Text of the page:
But there is nothing to worry about. Boxing’s biggest draw ever just paid $70 million or so to a guy who lost in his third fight against a guy named Sitenkov, a Lithuanian fighter with a 15-16 record as of last year who is literally a few miles and a few rearranged letters away from being a real-life Russian stinker, just to settle a social media war between some of the most unwitting combat sports fans ever, in the hopes of finally convincing them that boxing is better than MMA. And for that, Mayweather’s shiny 50-0 shall forever remain stained and marked as a fluke, which is the kind of treatment that Nolan Ryan would get if he decides to come back to pitch one more no-hitter, this time against a varsity cricket team from Chile, just because he can use the extra money and it would be great to preach the gospel of baseball to the unruly inhabitants of South America. Picture the moon-sized asterisk that this action would bear in his Wikipedia entry.

The numbers of this whole thing, then, are now the only reason we have to actually know for sure that Floyd Mayweather is done with boxing, as much as boxing is done with him. The kid who became king has ran out of the challenges that he really craves in his life, which are far removed from the boxing ring and much closer to the record-crushing revenue feats that he has become used to.

His performance was not encouraging enough to make us hope for another go in the near future. Mayweather, for once in his life, looked sluggish, out of focus, out of shape and dangerously unmotivated for most of the bout. But he knew what he was doing all along. Criticized for sometimes fighting guys who were either still not there or way past their primes, Mayweather fought the right guy at the right time on this occasion.

Because, you see, the Money Man ain’t one-at-a-time-ing no more. He is in to clear the tables at every sitting, and there is only an ever-shrinking handful of dealers and bookies who would take that kind of action, even from a man who can turn chips into gold at the touch of his fingers.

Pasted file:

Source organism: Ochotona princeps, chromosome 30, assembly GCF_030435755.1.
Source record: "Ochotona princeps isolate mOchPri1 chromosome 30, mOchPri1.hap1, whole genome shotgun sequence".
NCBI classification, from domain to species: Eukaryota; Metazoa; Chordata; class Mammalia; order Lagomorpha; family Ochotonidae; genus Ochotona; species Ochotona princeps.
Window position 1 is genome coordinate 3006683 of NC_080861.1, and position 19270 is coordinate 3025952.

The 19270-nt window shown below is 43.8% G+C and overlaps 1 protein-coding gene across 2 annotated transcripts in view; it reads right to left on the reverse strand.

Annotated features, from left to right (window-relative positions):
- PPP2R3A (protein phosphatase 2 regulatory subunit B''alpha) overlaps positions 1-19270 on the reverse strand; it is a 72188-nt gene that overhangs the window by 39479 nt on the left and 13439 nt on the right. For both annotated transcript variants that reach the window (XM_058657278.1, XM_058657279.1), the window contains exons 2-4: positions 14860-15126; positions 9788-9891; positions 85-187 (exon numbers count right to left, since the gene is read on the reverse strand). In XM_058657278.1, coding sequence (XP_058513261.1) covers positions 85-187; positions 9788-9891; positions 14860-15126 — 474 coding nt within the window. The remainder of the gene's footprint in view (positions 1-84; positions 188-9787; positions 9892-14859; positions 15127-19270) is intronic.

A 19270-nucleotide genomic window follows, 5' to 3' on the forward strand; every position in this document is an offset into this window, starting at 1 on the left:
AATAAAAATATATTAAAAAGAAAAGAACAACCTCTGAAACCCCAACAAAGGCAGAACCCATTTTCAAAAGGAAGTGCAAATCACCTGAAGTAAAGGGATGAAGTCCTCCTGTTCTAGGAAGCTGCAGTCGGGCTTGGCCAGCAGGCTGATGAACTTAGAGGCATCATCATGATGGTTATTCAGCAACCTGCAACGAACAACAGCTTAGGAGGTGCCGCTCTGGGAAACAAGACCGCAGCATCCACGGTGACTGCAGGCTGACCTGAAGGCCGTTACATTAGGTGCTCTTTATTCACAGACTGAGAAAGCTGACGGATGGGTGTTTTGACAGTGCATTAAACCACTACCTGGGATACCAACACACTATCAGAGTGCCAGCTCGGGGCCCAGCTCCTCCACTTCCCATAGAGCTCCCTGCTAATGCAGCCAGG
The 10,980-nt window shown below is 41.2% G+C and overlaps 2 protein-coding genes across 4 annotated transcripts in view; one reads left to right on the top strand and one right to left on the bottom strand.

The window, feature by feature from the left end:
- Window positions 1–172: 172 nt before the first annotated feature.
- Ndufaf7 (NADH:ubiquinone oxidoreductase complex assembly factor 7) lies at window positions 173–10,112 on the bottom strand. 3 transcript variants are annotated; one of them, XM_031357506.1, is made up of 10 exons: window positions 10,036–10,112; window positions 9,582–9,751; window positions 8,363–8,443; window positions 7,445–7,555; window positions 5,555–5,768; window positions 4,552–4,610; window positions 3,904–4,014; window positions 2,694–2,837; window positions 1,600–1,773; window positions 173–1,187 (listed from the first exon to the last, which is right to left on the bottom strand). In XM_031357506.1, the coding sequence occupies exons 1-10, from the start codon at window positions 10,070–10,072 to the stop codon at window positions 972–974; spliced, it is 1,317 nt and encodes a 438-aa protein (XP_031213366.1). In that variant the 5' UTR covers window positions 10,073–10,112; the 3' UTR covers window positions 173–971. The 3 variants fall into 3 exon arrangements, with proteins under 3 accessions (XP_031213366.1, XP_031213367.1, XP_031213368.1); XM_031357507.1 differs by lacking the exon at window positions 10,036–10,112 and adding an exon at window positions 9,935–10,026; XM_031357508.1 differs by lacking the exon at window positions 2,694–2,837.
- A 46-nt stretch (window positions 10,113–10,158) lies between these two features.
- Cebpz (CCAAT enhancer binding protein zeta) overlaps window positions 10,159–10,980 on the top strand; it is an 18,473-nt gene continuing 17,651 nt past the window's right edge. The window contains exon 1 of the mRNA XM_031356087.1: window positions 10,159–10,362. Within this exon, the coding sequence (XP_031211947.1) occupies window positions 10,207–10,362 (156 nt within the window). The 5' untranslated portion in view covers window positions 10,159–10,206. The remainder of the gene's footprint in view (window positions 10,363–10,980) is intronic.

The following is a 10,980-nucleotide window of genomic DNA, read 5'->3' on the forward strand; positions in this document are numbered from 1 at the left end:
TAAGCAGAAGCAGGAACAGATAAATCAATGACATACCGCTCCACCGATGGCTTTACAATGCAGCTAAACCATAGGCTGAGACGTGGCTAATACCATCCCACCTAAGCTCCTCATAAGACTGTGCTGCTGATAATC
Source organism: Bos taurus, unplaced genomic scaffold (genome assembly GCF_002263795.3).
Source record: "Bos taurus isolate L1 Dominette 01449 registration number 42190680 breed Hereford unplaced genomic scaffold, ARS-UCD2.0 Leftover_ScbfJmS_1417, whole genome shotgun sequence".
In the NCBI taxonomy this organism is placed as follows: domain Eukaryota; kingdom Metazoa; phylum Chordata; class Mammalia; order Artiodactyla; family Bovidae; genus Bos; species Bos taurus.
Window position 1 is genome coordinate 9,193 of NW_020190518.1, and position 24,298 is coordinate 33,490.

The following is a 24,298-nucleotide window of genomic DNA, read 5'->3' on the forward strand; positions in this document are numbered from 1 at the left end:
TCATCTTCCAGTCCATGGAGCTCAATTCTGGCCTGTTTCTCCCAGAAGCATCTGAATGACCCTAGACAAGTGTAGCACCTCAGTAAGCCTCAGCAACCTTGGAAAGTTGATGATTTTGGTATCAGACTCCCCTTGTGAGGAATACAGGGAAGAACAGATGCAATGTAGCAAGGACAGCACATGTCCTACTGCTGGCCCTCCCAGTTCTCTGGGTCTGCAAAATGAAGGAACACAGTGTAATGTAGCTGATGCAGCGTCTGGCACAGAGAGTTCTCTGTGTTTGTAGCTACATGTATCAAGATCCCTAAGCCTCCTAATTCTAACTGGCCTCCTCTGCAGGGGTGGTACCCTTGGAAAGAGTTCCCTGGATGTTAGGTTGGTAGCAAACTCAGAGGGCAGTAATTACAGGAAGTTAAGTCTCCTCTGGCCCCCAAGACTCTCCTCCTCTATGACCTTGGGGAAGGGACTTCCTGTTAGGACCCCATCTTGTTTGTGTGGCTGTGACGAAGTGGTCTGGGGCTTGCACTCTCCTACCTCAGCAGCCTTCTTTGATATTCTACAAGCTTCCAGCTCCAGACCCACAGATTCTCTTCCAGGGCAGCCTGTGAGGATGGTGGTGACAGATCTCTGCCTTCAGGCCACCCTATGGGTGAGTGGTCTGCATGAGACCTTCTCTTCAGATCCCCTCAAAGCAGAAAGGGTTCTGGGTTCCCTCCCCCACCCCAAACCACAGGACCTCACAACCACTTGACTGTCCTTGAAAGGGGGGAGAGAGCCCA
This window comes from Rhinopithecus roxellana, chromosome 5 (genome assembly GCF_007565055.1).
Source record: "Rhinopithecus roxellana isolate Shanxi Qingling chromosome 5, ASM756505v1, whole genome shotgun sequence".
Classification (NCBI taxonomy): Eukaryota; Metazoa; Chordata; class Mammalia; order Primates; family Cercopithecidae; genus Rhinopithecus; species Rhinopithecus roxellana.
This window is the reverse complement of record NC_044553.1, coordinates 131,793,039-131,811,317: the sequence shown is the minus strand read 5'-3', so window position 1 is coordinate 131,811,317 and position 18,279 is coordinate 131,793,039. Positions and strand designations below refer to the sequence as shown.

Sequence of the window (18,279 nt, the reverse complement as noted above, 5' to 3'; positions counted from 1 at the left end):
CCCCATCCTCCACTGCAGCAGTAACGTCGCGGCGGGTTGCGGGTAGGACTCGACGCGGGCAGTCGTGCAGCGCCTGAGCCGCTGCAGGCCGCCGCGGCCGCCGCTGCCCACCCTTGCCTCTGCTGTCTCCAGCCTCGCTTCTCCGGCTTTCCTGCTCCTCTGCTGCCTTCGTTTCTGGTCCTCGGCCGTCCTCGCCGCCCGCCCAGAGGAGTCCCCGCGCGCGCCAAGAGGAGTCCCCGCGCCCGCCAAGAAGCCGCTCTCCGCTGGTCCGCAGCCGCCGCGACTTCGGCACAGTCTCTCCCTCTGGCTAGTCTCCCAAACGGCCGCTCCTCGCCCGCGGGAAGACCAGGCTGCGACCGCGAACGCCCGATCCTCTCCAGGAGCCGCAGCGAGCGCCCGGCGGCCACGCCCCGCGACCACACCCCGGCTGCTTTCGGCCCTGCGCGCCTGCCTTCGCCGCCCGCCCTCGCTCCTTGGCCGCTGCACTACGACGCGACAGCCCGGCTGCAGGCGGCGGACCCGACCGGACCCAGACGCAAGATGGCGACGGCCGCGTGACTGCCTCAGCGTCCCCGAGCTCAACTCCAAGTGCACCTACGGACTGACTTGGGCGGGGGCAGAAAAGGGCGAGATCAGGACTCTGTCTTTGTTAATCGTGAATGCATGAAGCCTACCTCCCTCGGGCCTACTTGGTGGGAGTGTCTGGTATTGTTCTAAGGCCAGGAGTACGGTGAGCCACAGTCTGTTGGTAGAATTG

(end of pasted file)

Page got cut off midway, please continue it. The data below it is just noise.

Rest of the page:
It is also quite likely that we will never see McGregor in a roped combat stage again either. His performance was not the shameful disaster that everyone predicted, but it wasn’t exactly the kind of outing that could stir the idea of a rematch, and it was barely good enough to become the low-octane fuel for an eternal string of what-ifs, as if training harder or sparring a few more rounds with Paulie Malignaggi could turn him into a boxer in any possible world. He’s done with the Queensberry rules, and if he’s honest he’ll be the first one to feel glad about it.

We hoped for a devastating performance, and no one got it. We hoped for a lesson from boxing to its young feisty cousin, a definitive performance destined to teach every misguided, red-blooded, testosterone-drunk MMA fan that their sport is just like boxing, except that it is made for guys who can’t take a punch. No such thing has happened.

Instead, we witnessed our brightest star cash out on his career with a final curtain call that left a bitter taste in our mouths. Mayweather is a legend, yes, but very few legends have ended well, in ancient Greece and anywhere else. His thirst for money made him what he is, and sadly, it also made him what he will be remembered for.

He sucked all of the money that he could from boxing, playing the bad boy card time and time again, and it took another entire fan base from an entirely different sport to pony up the last few bucks that finally convinced him to call it quits. In order to make more money than what he made, he would need the actual power of turning anything he touches into gold.

And if that door to temptation is opened, disaster almost always ensues.

– – – –

Legend has it that King Midas, dazed by the power of his own unbridled ambition, failed to envision himself touching a woman to then watch in horror as she turned into a gleaming statue in front of him, or falling exhausted on his soft bed just to crash hard onto a suddenly uncomfortable metal plank instead. As his formerly loyal subjects and even his loved ones fled his company and he came to the realization that he would never feel the taste of an apple or the soothing calmness of a warm bath again, he wandered around his garden cursing his own avarice before succumbing, hungry, thirsty and lonely, and finally surrendering his life itself under the weight of his greed.

Floyd Mayweather, boxing’s undisputed king, may live a different story, and his millions may last forever and give him a long and happy life surrounded by every treasure on earth, with every edible and drinkable delight at the touch of his fingertips.

But for his own sake, and for the sport’s sake, we sure hope that he thinks twice before daring to bite the fruits or sip the waters of boxing ever again.